By Andrew Frank-Loron, Jennifer Handrich, and Chia-Chen Wu
Girls say they enjoy math in earlier grades, but tend to shy away in adolescence. However, as many girls as boys now take advanced math classes in high school and major in math almost as often in college. A the graduate level, however, the number of women entering math programs drops off significantly. According to the Department of Education, just 21 percent of math doctorates and 39 percent of masterıs degrees went to women in 1992 (US News and World Report, 11/7/94) The change doesnıt occur in graduate school, though. During the elementary years, females tend to be praised for their neat handwriting and appearance of assignments while boys are judged more on the actual content. It has also been discovered that girls think more about what they say in class; therefore, it takes them a longer amount of time to raise their hand in response to a question. Boys tend to speak as they think, which explains teachers quick recognition of male students. This forces girls to refrain from answering, and begins the trend that leads to less interest in math and science.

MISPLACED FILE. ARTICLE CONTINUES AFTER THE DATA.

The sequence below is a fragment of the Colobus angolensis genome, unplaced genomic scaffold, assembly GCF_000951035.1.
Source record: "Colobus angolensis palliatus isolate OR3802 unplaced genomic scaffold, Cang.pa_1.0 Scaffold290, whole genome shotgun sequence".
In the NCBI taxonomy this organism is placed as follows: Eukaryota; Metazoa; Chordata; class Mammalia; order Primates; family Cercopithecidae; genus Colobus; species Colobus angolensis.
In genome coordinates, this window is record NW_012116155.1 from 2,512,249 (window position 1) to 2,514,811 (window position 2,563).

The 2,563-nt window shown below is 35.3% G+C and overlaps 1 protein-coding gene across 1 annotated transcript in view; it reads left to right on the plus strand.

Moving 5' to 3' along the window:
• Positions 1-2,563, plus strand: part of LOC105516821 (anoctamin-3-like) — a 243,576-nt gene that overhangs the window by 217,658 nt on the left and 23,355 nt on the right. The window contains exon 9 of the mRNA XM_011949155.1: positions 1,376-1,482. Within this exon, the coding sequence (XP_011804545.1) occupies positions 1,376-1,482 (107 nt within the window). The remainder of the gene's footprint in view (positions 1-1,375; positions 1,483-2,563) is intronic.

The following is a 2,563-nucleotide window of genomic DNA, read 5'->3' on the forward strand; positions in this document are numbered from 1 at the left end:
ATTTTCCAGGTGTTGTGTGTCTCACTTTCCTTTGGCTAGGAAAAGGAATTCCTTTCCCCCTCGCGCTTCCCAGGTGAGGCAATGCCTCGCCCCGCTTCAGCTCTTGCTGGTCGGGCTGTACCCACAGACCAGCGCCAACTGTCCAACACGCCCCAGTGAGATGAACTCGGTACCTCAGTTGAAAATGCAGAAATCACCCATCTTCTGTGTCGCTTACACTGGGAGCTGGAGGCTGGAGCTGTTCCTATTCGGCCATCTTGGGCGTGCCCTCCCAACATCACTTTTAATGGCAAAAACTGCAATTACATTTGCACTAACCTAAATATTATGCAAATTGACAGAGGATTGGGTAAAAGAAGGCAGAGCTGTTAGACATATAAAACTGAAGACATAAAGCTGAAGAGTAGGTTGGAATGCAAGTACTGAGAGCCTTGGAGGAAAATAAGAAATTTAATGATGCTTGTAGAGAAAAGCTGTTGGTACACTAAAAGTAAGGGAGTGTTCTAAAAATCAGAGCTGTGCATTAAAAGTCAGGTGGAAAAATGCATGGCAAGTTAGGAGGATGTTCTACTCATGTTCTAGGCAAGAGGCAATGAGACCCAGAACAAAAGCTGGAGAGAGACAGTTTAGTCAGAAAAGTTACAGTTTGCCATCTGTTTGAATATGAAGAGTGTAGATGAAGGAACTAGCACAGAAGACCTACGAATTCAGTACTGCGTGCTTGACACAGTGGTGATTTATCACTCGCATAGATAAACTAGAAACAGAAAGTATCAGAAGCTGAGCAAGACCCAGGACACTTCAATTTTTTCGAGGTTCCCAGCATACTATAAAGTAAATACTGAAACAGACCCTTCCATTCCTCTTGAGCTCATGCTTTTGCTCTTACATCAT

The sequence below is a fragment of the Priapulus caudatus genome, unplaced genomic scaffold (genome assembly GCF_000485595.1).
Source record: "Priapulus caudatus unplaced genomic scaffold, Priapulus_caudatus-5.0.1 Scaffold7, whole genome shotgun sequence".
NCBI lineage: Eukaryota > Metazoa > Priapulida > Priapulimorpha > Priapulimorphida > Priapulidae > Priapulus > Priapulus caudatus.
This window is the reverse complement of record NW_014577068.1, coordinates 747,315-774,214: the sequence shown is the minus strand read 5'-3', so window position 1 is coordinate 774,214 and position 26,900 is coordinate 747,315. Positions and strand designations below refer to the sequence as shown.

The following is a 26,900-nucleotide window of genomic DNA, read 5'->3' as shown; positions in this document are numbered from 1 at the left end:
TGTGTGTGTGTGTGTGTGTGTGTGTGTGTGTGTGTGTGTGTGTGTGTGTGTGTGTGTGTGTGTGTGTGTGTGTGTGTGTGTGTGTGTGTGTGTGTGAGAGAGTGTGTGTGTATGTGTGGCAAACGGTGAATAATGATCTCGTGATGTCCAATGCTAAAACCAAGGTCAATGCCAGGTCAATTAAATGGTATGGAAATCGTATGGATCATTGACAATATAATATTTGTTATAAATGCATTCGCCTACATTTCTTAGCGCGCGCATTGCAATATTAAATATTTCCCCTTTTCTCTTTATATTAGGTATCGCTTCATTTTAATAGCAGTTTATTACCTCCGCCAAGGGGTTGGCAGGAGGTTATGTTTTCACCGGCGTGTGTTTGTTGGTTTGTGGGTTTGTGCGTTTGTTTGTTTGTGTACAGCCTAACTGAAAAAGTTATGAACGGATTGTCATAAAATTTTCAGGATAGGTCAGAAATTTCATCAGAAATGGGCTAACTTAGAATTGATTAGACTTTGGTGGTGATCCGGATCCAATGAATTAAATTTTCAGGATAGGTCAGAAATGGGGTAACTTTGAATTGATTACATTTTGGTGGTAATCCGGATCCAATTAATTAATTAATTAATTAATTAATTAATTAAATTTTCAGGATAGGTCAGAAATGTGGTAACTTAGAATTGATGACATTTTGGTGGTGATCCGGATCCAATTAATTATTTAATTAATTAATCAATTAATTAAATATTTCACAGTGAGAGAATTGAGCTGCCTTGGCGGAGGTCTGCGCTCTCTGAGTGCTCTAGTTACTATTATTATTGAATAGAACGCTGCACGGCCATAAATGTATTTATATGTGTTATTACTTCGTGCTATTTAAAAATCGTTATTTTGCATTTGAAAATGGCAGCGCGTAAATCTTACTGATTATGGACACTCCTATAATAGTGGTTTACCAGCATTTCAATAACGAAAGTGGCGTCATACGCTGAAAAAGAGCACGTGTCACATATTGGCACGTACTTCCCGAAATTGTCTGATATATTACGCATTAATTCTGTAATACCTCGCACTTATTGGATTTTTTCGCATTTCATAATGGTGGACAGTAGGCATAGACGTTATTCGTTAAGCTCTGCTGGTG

Do you find this in your classrooms? Do your teachers treat male and female students differently? There are many things that you, your parent(s), teachers, and administrators can do. One alternative, segregation, has been a hot topic recently. Segregation involves constructing separate math and science classes for males and females so hat both sexes feel comfortable in the classroom setting. Girls in exclusive math and science classes have been shown to achieve higher scores in tests and enjoy these subjects more. Would being in a sex-segregated learning environment increase your participation in a science class?